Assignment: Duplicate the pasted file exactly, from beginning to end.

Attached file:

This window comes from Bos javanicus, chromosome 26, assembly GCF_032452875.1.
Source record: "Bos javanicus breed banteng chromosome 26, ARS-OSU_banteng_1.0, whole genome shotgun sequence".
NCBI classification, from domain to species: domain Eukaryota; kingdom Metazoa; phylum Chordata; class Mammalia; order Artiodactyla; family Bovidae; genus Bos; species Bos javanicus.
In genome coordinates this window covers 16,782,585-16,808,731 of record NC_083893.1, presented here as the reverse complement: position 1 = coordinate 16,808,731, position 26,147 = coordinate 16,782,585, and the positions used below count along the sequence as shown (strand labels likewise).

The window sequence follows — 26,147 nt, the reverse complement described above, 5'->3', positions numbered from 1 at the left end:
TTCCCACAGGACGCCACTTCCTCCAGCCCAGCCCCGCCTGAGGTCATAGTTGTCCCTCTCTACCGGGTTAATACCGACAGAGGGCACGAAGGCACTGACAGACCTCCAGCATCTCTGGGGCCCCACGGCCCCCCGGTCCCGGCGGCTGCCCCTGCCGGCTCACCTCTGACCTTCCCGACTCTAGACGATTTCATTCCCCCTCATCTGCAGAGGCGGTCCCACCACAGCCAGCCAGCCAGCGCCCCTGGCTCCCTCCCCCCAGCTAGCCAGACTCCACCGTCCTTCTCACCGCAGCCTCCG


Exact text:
This window comes from Bos javanicus, chromosome 26, assembly GCF_032452875.1.
Source record: "Bos javanicus breed banteng chromosome 26, ARS-OSU_banteng_1.0, whole genome shotgun sequence".
NCBI classification, from domain to species: domain Eukaryota; kingdom Metazoa; phylum Chordata; class Mammalia; order Artiodactyla; family Bovidae; genus Bos; species Bos javanicus.
In genome coordinates this window covers 16,782,585-16,808,731 of record NC_083893.1, presented here as the reverse complement: position 1 = coordinate 16,808,731, position 26,147 = coordinate 16,782,585, and the positions used below count along the sequence as shown (strand labels likewise).

The window sequence follows — 26,147 nt, the reverse complement described above, 5'->3', positions numbered from 1 at the left end:
TTCCCACAGGACGCCACTTCCTCCAGCCCAGCCCCGCCTGAGGTCATAGTTGTCCCTCTCTACCGGGTTAATACCGACAGAGGGCACGAAGGCACTGACAGACCTCCAGCATCTCTGGGGCCCCACGGCCCCCCGGTCCCGGCGGCTGCCCCTGCCGGCTCACCTCTGACCTTCCCGACTCTAGACGATTTCATTCCCCCTCATCTGCAGAGGCGGTCCCACCACAGCCAGCCAGCCAGCGCCCCTGGCTCCCTCCCCCCAGCTAGCCAGACTCCACCGTCCTTCTCACCGCAGCCTCCG